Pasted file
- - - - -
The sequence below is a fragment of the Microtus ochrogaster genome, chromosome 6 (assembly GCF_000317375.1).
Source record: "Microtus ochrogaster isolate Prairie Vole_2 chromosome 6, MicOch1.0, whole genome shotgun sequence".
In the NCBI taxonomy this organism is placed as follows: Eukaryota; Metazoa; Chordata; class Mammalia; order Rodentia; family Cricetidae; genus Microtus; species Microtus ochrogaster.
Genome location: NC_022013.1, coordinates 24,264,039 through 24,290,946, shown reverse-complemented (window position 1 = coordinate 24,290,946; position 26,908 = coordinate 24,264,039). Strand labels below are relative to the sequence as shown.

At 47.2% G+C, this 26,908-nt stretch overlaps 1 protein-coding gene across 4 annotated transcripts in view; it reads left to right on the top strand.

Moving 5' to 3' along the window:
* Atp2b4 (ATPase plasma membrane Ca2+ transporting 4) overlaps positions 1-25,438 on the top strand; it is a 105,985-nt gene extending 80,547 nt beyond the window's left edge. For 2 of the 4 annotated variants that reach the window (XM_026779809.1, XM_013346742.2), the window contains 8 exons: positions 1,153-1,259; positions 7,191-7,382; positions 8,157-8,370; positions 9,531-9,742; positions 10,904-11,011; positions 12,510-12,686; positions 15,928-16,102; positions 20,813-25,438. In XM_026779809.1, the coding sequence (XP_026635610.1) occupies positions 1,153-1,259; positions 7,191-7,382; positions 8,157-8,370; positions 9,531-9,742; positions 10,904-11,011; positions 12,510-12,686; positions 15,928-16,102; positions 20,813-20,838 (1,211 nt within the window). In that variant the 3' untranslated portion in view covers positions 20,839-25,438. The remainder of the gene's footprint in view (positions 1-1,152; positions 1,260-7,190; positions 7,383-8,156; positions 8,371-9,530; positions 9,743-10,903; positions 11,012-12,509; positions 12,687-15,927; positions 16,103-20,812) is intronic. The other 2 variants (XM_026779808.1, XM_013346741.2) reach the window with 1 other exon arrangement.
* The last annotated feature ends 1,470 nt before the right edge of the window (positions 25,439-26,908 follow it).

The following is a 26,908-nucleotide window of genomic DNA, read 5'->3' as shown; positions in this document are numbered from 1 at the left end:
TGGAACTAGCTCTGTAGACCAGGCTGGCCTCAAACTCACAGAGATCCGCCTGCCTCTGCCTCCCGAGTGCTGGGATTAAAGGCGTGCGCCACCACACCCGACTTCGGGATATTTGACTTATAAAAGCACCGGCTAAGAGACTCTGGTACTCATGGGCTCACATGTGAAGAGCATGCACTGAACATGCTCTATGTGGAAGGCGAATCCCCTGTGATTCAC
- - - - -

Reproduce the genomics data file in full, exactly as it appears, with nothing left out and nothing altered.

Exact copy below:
The sequence below is a fragment of the Microtus ochrogaster genome, chromosome 6 (assembly GCF_000317375.1).
Source record: "Microtus ochrogaster isolate Prairie Vole_2 chromosome 6, MicOch1.0, whole genome shotgun sequence".
In the NCBI taxonomy this organism is placed as follows: Eukaryota; Metazoa; Chordata; class Mammalia; order Rodentia; family Cricetidae; genus Microtus; species Microtus ochrogaster.
Genome location: NC_022013.1, coordinates 24,264,039 through 24,290,946, shown reverse-complemented (window position 1 = coordinate 24,290,946; position 26,908 = coordinate 24,264,039). Strand labels below are relative to the sequence as shown.

At 47.2% G+C, this 26,908-nt stretch overlaps 1 protein-coding gene across 4 annotated transcripts in view; it reads left to right on the top strand.

Moving 5' to 3' along the window:
* Atp2b4 (ATPase plasma membrane Ca2+ transporting 4) overlaps positions 1-25,438 on the top strand; it is a 105,985-nt gene extending 80,547 nt beyond the window's left edge. For 2 of the 4 annotated variants that reach the window (XM_026779809.1, XM_013346742.2), the window contains 8 exons: positions 1,153-1,259; positions 7,191-7,382; positions 8,157-8,370; positions 9,531-9,742; positions 10,904-11,011; positions 12,510-12,686; positions 15,928-16,102; positions 20,813-25,438. In XM_026779809.1, the coding sequence (XP_026635610.1) occupies positions 1,153-1,259; positions 7,191-7,382; positions 8,157-8,370; positions 9,531-9,742; positions 10,904-11,011; positions 12,510-12,686; positions 15,928-16,102; positions 20,813-20,838 (1,211 nt within the window). In that variant the 3' untranslated portion in view covers positions 20,839-25,438. The remainder of the gene's footprint in view (positions 1-1,152; positions 1,260-7,190; positions 7,383-8,156; positions 8,371-9,530; positions 9,743-10,903; positions 11,012-12,509; positions 12,687-15,927; positions 16,103-20,812) is intronic. The other 2 variants (XM_026779808.1, XM_013346741.2) reach the window with 1 other exon arrangement.
* The last annotated feature ends 1,470 nt before the right edge of the window (positions 25,439-26,908 follow it).

The following is a 26,908-nucleotide window of genomic DNA, read 5'->3' as shown; positions in this document are numbered from 1 at the left end:
TGGAACTAGCTCTGTAGACCAGGCTGGCCTCAAACTCACAGAGATCCGCCTGCCTCTGCCTCCCGAGTGCTGGGATTAAAGGCGTGCGCCACCACACCCGACTTCGGGATATTTGACTTATAAAAGCACCGGCTAAGAGACTCTGGTACTCATGGGCTCACATGTGAAGAGCATGCACTGAACATGCTCTATGTGGAAGGCGAATCCCCTGTGATTCAC